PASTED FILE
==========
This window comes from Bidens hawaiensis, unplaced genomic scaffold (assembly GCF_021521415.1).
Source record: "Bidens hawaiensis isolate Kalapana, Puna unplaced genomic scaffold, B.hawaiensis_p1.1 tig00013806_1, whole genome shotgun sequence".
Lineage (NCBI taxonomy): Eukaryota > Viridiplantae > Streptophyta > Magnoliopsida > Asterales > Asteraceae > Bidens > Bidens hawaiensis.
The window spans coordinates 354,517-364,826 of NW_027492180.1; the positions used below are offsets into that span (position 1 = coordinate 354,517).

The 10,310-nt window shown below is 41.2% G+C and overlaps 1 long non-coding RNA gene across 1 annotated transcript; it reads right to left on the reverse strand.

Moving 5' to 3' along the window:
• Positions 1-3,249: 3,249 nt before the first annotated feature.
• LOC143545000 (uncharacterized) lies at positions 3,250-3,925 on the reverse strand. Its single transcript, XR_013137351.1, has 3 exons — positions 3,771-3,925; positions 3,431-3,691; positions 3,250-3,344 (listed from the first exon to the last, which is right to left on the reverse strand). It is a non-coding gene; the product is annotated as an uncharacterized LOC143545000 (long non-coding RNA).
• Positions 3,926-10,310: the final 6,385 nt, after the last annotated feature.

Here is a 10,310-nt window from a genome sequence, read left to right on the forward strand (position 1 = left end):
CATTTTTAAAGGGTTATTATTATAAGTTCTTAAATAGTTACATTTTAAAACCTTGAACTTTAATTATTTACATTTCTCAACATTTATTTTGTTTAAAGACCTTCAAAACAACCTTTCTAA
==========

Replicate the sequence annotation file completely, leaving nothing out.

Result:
This window comes from Bidens hawaiensis, unplaced genomic scaffold (assembly GCF_021521415.1).
Source record: "Bidens hawaiensis isolate Kalapana, Puna unplaced genomic scaffold, B.hawaiensis_p1.1 tig00013806_1, whole genome shotgun sequence".
Lineage (NCBI taxonomy): Eukaryota > Viridiplantae > Streptophyta > Magnoliopsida > Asterales > Asteraceae > Bidens > Bidens hawaiensis.
The window spans coordinates 354,517-364,826 of NW_027492180.1; the positions used below are offsets into that span (position 1 = coordinate 354,517).

The 10,310-nt window shown below is 41.2% G+C and overlaps 1 long non-coding RNA gene across 1 annotated transcript; it reads right to left on the reverse strand.

Moving 5' to 3' along the window:
• Positions 1-3,249: 3,249 nt before the first annotated feature.
• LOC143545000 (uncharacterized) lies at positions 3,250-3,925 on the reverse strand. Its single transcript, XR_013137351.1, has 3 exons — positions 3,771-3,925; positions 3,431-3,691; positions 3,250-3,344 (listed from the first exon to the last, which is right to left on the reverse strand). It is a non-coding gene; the product is annotated as an uncharacterized LOC143545000 (long non-coding RNA).
• Positions 3,926-10,310: the final 6,385 nt, after the last annotated feature.

Here is a 10,310-nt window from a genome sequence, read left to right on the forward strand (position 1 = left end):
CATTTTTAAAGGGTTATTATTATAAGTTCTTAAATAGTTACATTTTAAAACCTTGAACTTTAATTATTTACATTTCTCAACATTTATTTTGTTTAAAGACCTTCAAAACAACCTTTCTAA